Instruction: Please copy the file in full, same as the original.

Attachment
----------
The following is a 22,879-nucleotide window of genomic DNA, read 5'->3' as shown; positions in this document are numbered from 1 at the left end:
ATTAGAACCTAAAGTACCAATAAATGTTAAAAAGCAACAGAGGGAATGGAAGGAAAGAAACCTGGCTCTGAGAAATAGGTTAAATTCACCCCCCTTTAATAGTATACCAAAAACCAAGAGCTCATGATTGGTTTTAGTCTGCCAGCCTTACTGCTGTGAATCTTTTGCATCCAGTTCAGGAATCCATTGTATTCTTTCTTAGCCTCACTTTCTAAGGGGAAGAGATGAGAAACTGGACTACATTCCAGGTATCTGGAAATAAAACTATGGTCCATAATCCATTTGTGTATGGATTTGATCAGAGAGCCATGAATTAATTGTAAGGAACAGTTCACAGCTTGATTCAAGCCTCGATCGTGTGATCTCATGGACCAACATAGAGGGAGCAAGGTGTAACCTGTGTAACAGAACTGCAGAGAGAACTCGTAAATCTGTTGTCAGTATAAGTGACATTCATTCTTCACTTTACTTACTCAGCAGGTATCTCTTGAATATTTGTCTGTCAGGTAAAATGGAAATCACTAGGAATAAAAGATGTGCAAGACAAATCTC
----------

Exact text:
The following is a 22,879-nucleotide window of genomic DNA, read 5'->3' as shown; positions in this document are numbered from 1 at the left end:
ATTAGAACCTAAAGTACCAATAAATGTTAAAAAGCAACAGAGGGAATGGAAGGAAAGAAACCTGGCTCTGAGAAATAGGTTAAATTCACCCCCCTTTAATAGTATACCAAAAACCAAGAGCTCATGATTGGTTTTAGTCTGCCAGCCTTACTGCTGTGAATCTTTTGCATCCAGTTCAGGAATCCATTGTATTCTTTCTTAGCCTCACTTTCTAAGGGGAAGAGATGAGAAACTGGACTACATTCCAGGTATCTGGAAATAAAACTATGGTCCATAATCCATTTGTGTATGGATTTGATCAGAGAGCCATGAATTAATTGTAAGGAACAGTTCACAGCTTGATTCAAGCCTCGATCGTGTGATCTCATGGACCAACATAGAGGGAGCAAGGTGTAACCTGTGTAACAGAACTGCAGAGAGAACTCGTAAATCTGTTGTCAGTATAAGTGACATTCATTCTTCACTTTACTTACTCAGCAGGTATCTCTTGAATATTTGTCTGTCAGGTAAAATGGAAATCACTAGGAATAAAAGATGTGCAAGACAAATCTC